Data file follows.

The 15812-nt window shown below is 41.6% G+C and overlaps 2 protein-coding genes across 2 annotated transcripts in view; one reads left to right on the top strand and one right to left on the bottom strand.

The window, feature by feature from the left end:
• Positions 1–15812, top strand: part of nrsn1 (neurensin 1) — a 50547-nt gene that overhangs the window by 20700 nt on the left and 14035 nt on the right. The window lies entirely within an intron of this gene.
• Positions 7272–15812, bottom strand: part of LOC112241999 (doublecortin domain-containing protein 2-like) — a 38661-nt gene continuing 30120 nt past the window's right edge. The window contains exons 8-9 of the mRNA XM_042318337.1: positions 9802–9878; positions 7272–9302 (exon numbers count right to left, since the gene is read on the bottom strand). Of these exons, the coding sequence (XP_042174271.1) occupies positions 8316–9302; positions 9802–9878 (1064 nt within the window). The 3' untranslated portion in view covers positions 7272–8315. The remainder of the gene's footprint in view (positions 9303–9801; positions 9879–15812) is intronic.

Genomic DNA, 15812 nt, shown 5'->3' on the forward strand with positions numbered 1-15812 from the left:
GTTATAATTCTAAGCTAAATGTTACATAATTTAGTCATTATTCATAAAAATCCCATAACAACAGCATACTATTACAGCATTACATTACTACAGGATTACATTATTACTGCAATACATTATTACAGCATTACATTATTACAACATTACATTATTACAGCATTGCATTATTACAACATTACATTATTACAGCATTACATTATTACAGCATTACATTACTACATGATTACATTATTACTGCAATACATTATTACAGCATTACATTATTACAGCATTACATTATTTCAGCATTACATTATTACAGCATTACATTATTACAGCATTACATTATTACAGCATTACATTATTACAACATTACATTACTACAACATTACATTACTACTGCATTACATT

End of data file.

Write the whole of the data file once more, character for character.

The 15812-nt window shown below is 41.6% G+C and overlaps 2 protein-coding genes across 2 annotated transcripts in view; one reads left to right on the top strand and one right to left on the bottom strand.

The window, feature by feature from the left end:
• Positions 1–15812, top strand: part of nrsn1 (neurensin 1) — a 50547-nt gene that overhangs the window by 20700 nt on the left and 14035 nt on the right. The window lies entirely within an intron of this gene.
• Positions 7272–15812, bottom strand: part of LOC112241999 (doublecortin domain-containing protein 2-like) — a 38661-nt gene continuing 30120 nt past the window's right edge. The window contains exons 8-9 of the mRNA XM_042318337.1: positions 9802–9878; positions 7272–9302 (exon numbers count right to left, since the gene is read on the bottom strand). Of these exons, the coding sequence (XP_042174271.1) occupies positions 8316–9302; positions 9802–9878 (1064 nt within the window). The 3' untranslated portion in view covers positions 7272–8315. The remainder of the gene's footprint in view (positions 9303–9801; positions 9879–15812) is intronic.

Genomic DNA, 15812 nt, shown 5'->3' on the forward strand with positions numbered 1-15812 from the left:
GTTATAATTCTAAGCTAAATGTTACATAATTTAGTCATTATTCATAAAAATCCCATAACAACAGCATACTATTACAGCATTACATTACTACAGGATTACATTATTACTGCAATACATTATTACAGCATTACATTATTACAACATTACATTATTACAGCATTGCATTATTACAACATTACATTATTACAGCATTACATTATTACAGCATTACATTACTACATGATTACATTATTACTGCAATACATTATTACAGCATTACATTATTACAGCATTACATTATTTCAGCATTACATTATTACAGCATTACATTATTACAGCATTACATTATTACAGCATTACATTATTACAACATTACATTACTACAACATTACATTACTACTGCATTACATT